283628 Mechanically Robust, Ionic Liquid Containing Hollow Fiber Membranes for CO2 Separation Applications

Thursday, November 1, 2012: 5:15 PM
401 (Convention Center )
Shan Wickramanayake1, David Hopkinson2, Christina Myers3, Steven C. Taylor4,5 and David Luebke3, (1)URS Energy and Construction/NETL, Pittsburgh, PA, (2)U.S. Department of Energy, National Energy Technology Laboratory, Morgantown, WV, (3)National Energy Technology Laboratory, Pittsburgh, PA, (4)Oak Ridge Institute for Science and Education, Pittsburgh, PA, (5)NETL, Pittsburgh, PA

The inherent properties of ionic liquids (ILs), such as insignificant vapor pressure, thermal stability above 200oC, functional diversity, and the high selectivity and permeability for CO2, make them ideal candidates for separation of CO2 from H2, N2, O2, and CH4. Several research groups have successfully demonstrated the application of ionic liquids in the form of supported ionic liquid membranes (SILMs) in which an IL is suspended within the pores of a membrane support and serves as the active gas transport medium of the membrane. The efficiency of SILMs can be further enhanced by spinning into hollow fiber geometry.  However, because of the small outer diameter of hollow fibers and its highly porous substructure, even relatively robust polymers such as Matrimid can have a low overall tensile strength. In particular, the addition of ionic liquid and increasing porosity both cause a decrease in the mechanical integrity of the fibers. The scope of this investigation is to fabricate mechanically robust IL containing hollow fiber membranes that can be used in industrial applications. Preliminary work was carried out using a well known and characterized IL, 1-hexyl-3-methyl-imidazolium bis(trifluoromethyl-sulfonyl)imide ([hmim][Tf2N]) with  Matrimid®, and Torlon as the polymeric support material. The mechanical properties were characterized using a Dynamic Mechanical Analyzer (DMA). The CO2 transport properties were recorded for the IL containing membranes with enhanced morphological features from 37 to 200 °C.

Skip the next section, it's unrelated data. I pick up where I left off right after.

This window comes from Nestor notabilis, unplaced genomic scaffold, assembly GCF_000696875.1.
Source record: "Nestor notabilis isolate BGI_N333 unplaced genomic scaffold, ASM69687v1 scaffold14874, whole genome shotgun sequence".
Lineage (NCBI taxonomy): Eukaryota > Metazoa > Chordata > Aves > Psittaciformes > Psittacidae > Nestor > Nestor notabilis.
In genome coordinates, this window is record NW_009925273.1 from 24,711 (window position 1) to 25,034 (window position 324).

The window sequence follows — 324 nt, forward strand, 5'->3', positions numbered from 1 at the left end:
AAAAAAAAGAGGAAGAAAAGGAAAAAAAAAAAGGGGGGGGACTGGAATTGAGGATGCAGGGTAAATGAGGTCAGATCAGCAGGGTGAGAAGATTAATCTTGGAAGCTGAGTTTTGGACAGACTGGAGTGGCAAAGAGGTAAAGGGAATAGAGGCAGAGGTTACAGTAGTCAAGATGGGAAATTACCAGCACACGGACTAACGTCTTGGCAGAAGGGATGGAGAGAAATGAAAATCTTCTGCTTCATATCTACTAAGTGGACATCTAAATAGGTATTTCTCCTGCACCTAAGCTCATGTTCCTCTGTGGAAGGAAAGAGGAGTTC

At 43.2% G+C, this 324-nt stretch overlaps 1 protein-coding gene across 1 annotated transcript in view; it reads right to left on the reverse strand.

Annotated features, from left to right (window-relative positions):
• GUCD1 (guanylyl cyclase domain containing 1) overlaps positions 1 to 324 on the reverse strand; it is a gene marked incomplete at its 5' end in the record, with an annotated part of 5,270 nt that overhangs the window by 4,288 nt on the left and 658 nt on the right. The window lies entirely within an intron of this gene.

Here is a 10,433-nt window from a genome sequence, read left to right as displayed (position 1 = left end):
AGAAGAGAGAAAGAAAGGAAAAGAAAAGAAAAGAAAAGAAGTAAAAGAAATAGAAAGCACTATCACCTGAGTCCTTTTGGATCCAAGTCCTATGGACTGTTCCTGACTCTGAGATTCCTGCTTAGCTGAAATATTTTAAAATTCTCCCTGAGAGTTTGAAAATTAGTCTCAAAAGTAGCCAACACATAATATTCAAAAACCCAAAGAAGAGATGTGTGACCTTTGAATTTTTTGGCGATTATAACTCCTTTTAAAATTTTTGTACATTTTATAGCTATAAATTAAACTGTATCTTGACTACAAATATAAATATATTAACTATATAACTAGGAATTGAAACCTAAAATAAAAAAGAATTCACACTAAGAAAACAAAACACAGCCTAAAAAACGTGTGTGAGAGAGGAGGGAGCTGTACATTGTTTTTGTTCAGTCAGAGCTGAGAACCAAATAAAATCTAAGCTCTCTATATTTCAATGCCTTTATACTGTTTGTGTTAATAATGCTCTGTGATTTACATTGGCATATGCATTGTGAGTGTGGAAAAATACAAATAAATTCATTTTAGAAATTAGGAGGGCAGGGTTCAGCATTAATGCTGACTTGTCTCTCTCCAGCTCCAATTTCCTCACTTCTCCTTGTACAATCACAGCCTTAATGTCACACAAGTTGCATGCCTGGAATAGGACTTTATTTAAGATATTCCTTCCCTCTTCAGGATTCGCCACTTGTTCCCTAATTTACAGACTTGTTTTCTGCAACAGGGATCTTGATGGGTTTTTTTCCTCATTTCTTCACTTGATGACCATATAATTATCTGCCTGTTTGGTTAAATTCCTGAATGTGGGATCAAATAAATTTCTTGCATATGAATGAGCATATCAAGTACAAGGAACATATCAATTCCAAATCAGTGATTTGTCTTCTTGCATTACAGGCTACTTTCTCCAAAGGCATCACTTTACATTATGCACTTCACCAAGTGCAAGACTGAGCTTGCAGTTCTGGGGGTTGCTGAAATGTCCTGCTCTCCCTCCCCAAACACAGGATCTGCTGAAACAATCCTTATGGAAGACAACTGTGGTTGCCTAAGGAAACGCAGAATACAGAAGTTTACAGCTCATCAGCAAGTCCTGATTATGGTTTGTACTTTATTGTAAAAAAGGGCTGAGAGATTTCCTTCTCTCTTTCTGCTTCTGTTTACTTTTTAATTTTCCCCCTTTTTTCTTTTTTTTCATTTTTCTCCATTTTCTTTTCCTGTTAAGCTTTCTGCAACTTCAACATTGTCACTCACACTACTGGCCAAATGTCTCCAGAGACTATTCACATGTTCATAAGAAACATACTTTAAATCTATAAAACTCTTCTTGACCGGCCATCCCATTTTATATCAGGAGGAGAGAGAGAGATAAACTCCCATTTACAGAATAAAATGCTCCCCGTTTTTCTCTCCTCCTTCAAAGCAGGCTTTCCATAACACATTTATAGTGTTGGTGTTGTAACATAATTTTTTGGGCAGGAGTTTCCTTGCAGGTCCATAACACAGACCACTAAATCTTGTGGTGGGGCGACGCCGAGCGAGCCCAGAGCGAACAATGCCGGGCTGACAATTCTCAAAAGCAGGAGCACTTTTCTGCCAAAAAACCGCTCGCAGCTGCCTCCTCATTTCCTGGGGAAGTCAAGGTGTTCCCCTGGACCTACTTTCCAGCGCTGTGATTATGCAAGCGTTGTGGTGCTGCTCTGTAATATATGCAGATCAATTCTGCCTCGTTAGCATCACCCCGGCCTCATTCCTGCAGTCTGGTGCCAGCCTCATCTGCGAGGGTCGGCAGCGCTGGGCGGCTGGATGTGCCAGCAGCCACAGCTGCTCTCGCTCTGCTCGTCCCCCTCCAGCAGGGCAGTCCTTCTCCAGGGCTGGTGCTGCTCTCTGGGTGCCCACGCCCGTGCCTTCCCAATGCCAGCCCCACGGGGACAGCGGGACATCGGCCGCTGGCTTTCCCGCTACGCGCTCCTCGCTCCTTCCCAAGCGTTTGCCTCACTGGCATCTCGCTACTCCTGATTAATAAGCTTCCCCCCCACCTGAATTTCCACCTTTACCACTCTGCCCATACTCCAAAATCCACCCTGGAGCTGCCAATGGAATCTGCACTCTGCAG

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See more of this Session: Separations Needs for CO2 Capture I
See more of this Group/Topical: Separations Division